When beginning a new lifestyle, it's common for people to want to know everything about it. Sometimes that means we come across terms with which we are unfamiliar. In regards to the ketogenic lifestyle, one of these terms, that can sometimes throw folks for a loop, is "keto adaptation."
Is It Just Ketosis?
The short answer is no. There is a definite difference between just being in ketosis and achieving the long-term metabolic state we call keto adaptation. It's easy to see, however, why this is such a confusing topic: the terms themselves are similar, and the distinction is not made easier by the common misconceptions that circulate amongst more casual keto practitioners. Let's start at the beginning: what is ketosis?
Ketosis is a metabolic state wherein your body burns fat for fuel, and produces ketone bodies as a part of the process. There are three types of ketones: acetone, acetoacetate, and beta-hydroxybutyrate (BHB). Ketones are produced hepatically (which is a fancy way of saying "by the liver") as a byproduct of breaking down fatty acids.
That's the simple definition, but there are a few problems with this basic meaning when it comes to the ketogenic lifestyle. First, it's not specific as to how ketosis is attained. That's a problem because, by that definition, long-term starvation or severe/dangerous levels of caloric restriction could both be called ketogenic. If your body goes long enough without food or with very low levels of food, you will produce ketones and be in ketosis. That's obviously not a healthy way to go about achieving your goals.
The second difficulty with this basic definition is that there are no targets. You see, your liver is constantly breaking down fatty acids and creating ketones, but it would be difficult to say that you're constantly "in ketosis" because this process is happening at a fairly low level and your body is still mostly burning glucose for fuel. If you visited your doctor he or she wouldn't consider you as being in ketosis at all until the presence of ketone bodies in your blood and urine were fairly high.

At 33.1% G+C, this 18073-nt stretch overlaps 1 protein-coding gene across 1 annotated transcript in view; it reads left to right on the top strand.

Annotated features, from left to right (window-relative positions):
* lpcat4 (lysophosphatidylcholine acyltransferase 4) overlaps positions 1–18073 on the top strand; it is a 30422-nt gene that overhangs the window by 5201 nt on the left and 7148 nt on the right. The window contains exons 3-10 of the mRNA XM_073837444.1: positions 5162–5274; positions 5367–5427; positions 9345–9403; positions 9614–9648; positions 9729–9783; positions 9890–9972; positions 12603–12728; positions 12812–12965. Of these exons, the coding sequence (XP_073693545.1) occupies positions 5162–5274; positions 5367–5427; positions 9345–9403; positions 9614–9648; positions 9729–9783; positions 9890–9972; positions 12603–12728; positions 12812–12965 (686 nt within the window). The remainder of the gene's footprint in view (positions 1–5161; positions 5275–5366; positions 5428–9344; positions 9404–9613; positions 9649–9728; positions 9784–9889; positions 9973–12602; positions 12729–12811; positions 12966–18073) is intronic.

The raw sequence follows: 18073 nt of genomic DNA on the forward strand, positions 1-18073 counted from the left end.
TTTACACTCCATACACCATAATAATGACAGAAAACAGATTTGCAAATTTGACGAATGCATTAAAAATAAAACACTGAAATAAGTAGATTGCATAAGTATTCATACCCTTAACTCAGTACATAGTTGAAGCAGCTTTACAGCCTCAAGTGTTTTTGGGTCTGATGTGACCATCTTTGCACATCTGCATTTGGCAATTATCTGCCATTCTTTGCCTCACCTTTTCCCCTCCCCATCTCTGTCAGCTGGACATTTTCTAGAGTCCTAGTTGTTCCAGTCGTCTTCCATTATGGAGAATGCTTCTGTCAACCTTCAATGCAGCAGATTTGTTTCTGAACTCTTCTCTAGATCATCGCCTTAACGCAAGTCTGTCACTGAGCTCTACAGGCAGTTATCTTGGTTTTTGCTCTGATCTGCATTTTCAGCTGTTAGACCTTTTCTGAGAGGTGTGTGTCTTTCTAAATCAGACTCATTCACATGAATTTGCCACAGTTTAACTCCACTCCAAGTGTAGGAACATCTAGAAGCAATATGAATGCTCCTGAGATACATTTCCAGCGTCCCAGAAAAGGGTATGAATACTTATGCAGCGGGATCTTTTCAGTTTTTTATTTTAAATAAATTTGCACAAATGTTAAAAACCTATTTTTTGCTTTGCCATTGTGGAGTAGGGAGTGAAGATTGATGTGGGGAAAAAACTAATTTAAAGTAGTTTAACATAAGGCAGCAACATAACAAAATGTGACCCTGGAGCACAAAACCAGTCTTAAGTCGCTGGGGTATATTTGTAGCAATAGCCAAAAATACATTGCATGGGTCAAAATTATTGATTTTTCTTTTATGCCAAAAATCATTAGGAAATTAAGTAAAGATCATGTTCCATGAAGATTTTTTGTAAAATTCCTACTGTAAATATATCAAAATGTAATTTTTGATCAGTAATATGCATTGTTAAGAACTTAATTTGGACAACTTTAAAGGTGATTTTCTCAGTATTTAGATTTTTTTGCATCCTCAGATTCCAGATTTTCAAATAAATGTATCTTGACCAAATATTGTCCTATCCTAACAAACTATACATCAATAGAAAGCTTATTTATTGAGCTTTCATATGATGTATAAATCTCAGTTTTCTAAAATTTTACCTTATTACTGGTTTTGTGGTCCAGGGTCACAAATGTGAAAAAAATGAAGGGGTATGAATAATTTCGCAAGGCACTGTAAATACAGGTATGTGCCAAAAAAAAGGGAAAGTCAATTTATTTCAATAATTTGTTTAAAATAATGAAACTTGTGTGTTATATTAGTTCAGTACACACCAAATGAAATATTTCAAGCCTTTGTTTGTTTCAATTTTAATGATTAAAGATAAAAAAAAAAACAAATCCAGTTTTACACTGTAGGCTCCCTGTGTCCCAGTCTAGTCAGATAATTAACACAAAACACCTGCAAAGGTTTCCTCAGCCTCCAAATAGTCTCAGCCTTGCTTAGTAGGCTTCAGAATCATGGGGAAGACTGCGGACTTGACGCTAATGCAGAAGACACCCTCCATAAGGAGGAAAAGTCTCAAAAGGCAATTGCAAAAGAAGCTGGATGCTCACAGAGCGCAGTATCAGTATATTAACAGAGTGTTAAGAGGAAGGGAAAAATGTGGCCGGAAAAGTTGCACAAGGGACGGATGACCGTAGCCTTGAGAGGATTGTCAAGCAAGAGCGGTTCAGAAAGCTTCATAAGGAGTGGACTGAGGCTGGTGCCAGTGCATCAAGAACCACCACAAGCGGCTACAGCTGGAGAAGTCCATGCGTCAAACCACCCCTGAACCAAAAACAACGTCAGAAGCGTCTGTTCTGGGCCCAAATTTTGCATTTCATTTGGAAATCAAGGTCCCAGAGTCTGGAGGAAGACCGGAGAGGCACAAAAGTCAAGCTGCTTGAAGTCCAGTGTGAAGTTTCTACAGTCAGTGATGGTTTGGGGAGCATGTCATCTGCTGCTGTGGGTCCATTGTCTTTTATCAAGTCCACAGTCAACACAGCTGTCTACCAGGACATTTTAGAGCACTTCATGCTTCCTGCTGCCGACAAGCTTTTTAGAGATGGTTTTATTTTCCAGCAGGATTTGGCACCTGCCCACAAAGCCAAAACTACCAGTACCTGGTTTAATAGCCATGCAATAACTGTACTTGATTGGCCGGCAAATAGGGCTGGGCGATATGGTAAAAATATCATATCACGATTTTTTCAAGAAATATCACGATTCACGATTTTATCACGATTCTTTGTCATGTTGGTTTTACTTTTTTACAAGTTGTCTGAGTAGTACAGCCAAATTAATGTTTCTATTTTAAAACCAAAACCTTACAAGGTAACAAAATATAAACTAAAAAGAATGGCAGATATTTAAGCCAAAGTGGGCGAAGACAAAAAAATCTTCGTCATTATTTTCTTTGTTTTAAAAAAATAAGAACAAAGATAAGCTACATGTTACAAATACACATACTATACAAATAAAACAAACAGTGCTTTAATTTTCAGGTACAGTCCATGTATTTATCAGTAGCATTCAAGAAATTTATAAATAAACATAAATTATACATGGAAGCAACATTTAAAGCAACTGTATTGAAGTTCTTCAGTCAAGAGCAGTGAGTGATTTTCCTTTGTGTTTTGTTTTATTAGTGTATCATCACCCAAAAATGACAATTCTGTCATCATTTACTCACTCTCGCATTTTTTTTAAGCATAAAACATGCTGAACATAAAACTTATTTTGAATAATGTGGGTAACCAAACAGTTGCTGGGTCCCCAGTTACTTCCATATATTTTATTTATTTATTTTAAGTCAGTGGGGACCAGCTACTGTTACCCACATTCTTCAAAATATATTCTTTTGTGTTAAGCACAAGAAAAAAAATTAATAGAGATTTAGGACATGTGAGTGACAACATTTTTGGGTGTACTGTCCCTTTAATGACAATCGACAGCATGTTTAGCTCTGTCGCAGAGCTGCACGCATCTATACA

Ketosis and Nutritional Ketosis
When you speak to someone in the ketogenic community about being "in ketosis" they likely mean that the person in question is eating a low enough carbohydrate diet that their body has shifted from burning glucose for energy to burning fat. This is ketosis in the context of the ketogenic protocol. Nutritional ketosis takes the definition a step further.
Dr. Stephen Phinney, the grandmaster of ketogenic research (along with Dr. Jeff Volek), coined the term "nutritional ketosis." Before Phinney and Volek started doing their work (and challenging almost everything that was considered nutritional orthodoxy), the state of ketosis was associated with two primary situations: starvation and diabetic ketoacidosis, neither of which are particularly relevant to the ketogenic lifestyle as we know it. Dr. Phinney changed the standard paradigm when he coined the term, "nutritional ketosis" and defined it as a body that is in ketosis and has attained it via healthy means (aka, the "nutritional" part). He also provided a lower and upper limit to the definition. According to Phinney, nutritional ketosis is a level of ketone production between 0.5 mmol/dl and 5 mmol/dl. More recently, there has been a lot of discussion within the community about whether or not the presence of any blood ketones at all should "count" as nutritional ketosis. If you're just starting out, however, what you should know is that if you are producing ketones at a level betwen 0.5 mmol/dl and 5 mmol/dl, and have gotten there by eating a nutritive low-carbohydrate diet, then you are generally considered to be well within a state of nutritional ketosis.
What About Keto Adaptation?
Keto-adaption means you are using fat as your primary fuel source. While that seems simple on its face, it doesn't only mean you're in ketosis. It means your body has so adapted to using fat for fuel that it goes to that well first, and becomes incredibly efficient at doing so. Hence, the primary part.